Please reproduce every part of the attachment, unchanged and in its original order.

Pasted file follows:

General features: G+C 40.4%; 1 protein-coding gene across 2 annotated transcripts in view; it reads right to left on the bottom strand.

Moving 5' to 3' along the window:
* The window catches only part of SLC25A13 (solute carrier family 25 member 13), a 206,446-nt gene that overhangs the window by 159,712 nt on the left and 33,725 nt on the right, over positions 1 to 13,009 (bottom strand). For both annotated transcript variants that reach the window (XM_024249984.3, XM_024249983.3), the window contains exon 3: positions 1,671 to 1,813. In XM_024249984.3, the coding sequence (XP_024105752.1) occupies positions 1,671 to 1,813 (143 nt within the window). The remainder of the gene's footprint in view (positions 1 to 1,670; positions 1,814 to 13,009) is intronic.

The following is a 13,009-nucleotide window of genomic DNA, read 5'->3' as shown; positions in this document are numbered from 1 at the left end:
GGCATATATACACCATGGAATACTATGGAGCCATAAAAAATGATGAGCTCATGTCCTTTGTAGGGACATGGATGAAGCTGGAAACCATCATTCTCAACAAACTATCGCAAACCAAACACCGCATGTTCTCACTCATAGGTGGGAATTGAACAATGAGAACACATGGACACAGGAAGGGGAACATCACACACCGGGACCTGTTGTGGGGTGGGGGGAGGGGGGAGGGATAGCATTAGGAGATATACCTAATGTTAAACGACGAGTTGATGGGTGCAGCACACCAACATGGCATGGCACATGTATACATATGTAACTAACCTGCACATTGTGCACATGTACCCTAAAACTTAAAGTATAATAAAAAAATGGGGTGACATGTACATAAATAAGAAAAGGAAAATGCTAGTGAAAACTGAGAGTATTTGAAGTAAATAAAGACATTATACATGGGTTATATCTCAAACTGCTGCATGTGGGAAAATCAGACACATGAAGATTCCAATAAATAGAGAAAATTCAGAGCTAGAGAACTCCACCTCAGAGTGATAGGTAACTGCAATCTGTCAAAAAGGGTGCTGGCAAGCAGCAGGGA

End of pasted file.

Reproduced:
General features: G+C 40.4%; 1 protein-coding gene across 2 annotated transcripts in view; it reads right to left on the bottom strand.

Moving 5' to 3' along the window:
* The window catches only part of SLC25A13 (solute carrier family 25 member 13), a 206,446-nt gene that overhangs the window by 159,712 nt on the left and 33,725 nt on the right, over positions 1 to 13,009 (bottom strand). For both annotated transcript variants that reach the window (XM_024249984.3, XM_024249983.3), the window contains exon 3: positions 1,671 to 1,813. In XM_024249984.3, the coding sequence (XP_024105752.1) occupies positions 1,671 to 1,813 (143 nt within the window). The remainder of the gene's footprint in view (positions 1 to 1,670; positions 1,814 to 13,009) is intronic.

The following is a 13,009-nucleotide window of genomic DNA, read 5'->3' as shown; positions in this document are numbered from 1 at the left end:
GGCATATATACACCATGGAATACTATGGAGCCATAAAAAATGATGAGCTCATGTCCTTTGTAGGGACATGGATGAAGCTGGAAACCATCATTCTCAACAAACTATCGCAAACCAAACACCGCATGTTCTCACTCATAGGTGGGAATTGAACAATGAGAACACATGGACACAGGAAGGGGAACATCACACACCGGGACCTGTTGTGGGGTGGGGGGAGGGGGGAGGGATAGCATTAGGAGATATACCTAATGTTAAACGACGAGTTGATGGGTGCAGCACACCAACATGGCATGGCACATGTATACATATGTAACTAACCTGCACATTGTGCACATGTACCCTAAAACTTAAAGTATAATAAAAAAATGGGGTGACATGTACATAAATAAGAAAAGGAAAATGCTAGTGAAAACTGAGAGTATTTGAAGTAAATAAAGACATTATACATGGGTTATATCTCAAACTGCTGCATGTGGGAAAATCAGACACATGAAGATTCCAATAAATAGAGAAAATTCAGAGCTAGAGAACTCCACCTCAGAGTGATAGGTAACTGCAATCTGTCAAAAAGGGTGCTGGCAAGCAGCAGGGA